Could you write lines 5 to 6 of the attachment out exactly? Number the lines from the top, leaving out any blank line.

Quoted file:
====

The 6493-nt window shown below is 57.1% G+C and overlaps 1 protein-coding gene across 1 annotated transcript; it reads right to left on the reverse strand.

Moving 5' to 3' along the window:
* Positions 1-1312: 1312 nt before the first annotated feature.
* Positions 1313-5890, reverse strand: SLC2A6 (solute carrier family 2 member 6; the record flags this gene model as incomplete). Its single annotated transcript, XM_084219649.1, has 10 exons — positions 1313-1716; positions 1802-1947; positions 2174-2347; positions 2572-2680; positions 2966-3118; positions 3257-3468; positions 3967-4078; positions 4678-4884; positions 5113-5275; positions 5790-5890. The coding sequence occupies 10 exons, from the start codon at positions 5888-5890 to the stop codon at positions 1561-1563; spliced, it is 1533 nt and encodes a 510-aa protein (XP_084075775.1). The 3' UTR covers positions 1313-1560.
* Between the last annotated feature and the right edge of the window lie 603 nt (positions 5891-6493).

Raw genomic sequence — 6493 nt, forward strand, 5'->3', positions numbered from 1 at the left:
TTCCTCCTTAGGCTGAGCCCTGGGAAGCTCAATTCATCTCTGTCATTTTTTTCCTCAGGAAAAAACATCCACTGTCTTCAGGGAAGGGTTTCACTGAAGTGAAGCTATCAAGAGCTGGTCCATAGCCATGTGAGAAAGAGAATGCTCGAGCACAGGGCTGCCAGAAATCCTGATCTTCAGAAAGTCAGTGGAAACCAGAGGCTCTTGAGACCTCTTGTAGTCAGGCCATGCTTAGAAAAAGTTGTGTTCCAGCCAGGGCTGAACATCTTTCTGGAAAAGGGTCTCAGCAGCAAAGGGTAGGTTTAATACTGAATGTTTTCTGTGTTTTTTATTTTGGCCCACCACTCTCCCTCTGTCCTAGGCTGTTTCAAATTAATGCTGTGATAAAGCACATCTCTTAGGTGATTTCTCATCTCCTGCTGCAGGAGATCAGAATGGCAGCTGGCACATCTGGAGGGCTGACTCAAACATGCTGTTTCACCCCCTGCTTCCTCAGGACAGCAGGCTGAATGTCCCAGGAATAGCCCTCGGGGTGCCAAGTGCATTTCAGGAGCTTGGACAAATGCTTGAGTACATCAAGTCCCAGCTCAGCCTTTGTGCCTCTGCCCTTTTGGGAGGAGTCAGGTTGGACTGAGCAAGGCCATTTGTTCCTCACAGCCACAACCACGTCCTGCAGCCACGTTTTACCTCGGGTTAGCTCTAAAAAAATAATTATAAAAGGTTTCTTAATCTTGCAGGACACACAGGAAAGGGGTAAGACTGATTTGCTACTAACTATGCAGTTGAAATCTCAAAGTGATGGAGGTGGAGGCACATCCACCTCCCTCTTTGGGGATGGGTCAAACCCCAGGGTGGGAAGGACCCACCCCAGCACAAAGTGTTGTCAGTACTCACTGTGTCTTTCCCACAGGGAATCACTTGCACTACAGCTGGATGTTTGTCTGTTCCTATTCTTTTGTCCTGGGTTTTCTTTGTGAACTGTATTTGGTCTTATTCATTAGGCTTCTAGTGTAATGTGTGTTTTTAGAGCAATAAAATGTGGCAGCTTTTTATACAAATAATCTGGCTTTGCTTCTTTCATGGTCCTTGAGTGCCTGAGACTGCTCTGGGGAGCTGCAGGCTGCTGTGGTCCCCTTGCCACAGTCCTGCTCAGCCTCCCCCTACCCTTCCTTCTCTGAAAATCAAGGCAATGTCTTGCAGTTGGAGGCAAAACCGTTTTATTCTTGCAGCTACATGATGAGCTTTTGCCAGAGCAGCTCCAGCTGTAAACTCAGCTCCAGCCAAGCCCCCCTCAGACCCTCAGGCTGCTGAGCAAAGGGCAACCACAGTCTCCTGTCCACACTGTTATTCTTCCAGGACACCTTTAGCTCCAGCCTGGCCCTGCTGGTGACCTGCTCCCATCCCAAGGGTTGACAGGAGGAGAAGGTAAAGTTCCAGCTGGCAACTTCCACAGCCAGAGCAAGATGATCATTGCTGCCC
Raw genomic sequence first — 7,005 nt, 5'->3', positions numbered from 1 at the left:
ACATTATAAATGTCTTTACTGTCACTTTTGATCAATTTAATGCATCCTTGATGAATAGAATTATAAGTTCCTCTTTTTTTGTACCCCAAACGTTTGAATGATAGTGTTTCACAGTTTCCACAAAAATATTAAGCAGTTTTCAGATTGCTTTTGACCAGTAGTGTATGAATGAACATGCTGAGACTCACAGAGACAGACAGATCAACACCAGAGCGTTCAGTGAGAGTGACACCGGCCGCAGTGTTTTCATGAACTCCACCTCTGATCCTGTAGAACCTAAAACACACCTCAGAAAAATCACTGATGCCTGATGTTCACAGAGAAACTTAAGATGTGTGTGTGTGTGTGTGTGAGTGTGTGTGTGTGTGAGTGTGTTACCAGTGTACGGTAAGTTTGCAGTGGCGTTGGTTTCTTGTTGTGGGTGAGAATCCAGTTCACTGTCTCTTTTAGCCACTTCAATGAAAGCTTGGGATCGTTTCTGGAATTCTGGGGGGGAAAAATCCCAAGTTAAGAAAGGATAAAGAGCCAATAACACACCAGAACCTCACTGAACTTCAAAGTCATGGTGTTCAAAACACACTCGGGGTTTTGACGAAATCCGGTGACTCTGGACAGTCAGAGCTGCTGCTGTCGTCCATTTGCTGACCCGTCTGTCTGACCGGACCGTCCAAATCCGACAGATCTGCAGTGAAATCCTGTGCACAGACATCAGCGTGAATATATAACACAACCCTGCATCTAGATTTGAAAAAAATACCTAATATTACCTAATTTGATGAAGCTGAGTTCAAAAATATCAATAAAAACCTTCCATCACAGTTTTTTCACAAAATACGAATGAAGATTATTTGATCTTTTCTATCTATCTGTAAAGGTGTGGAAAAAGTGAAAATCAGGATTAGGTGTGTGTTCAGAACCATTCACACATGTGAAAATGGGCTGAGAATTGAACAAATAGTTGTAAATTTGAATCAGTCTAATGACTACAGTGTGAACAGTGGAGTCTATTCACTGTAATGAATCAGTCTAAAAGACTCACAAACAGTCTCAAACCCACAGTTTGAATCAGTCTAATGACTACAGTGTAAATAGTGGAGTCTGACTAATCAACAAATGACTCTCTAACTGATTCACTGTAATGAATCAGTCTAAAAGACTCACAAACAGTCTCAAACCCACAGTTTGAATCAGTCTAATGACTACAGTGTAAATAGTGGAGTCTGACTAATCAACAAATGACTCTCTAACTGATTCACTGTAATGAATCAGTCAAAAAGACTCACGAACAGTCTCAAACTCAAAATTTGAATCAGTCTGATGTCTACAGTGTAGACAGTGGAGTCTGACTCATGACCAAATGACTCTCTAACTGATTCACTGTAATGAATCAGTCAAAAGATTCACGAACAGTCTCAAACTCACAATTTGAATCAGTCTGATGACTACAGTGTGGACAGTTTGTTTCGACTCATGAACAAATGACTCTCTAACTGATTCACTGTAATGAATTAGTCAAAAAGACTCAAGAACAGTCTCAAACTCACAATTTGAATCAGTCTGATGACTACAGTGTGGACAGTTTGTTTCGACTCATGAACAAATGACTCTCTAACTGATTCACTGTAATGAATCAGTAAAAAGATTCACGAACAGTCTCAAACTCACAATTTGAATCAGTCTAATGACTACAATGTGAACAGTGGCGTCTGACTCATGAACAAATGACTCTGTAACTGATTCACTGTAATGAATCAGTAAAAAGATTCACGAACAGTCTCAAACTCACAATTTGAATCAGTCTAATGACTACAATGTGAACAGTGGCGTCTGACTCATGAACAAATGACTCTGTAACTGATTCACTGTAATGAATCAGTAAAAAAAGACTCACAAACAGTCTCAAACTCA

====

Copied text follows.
* Between the last annotated feature and the right edge of the window lie 603 nt (positions 5891-6493).

Raw genomic sequence — 6493 nt, forward strand, 5'->3', positions numbered from 1 at the left: